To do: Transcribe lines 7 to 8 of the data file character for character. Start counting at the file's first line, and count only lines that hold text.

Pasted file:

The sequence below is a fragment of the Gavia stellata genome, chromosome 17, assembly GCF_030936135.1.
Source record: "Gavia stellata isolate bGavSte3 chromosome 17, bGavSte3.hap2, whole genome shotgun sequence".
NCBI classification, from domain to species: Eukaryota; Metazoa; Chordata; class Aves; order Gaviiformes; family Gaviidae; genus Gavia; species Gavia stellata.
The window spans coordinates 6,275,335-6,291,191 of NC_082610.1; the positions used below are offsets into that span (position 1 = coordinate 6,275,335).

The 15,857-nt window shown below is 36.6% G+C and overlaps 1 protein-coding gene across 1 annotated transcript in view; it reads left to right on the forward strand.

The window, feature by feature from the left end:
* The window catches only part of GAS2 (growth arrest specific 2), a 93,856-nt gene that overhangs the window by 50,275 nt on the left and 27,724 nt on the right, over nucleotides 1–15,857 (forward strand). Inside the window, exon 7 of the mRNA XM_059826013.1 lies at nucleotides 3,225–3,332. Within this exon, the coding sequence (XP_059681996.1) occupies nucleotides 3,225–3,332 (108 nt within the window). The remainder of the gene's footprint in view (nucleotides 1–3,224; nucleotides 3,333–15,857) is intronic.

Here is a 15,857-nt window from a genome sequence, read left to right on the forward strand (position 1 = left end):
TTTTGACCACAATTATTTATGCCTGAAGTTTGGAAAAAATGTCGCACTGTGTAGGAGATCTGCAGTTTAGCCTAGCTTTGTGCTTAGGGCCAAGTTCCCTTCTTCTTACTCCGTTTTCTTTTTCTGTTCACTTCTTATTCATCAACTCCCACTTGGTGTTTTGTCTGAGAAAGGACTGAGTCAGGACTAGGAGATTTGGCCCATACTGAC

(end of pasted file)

* The window catches only part of GAS2 (growth arrest specific 2), a 93,856-nt gene that overhangs the window by 50,275 nt on the left and 27,724 nt on the right, over nucleotides 1–15,857 (forward strand). Inside the window, exon 7 of the mRNA XM_059826013.1 lies at nucleotides 3,225–3,332. Within this exon, the coding sequence (XP_059681996.1) occupies nucleotides 3,225–3,332 (108 nt within the window). The remainder of the gene's footprint in view (nucleotides 1–3,224; nucleotides 3,333–15,857) is intronic.

Here is a 15,857-nt window from a genome sequence, read left to right on the forward strand (position 1 = left end):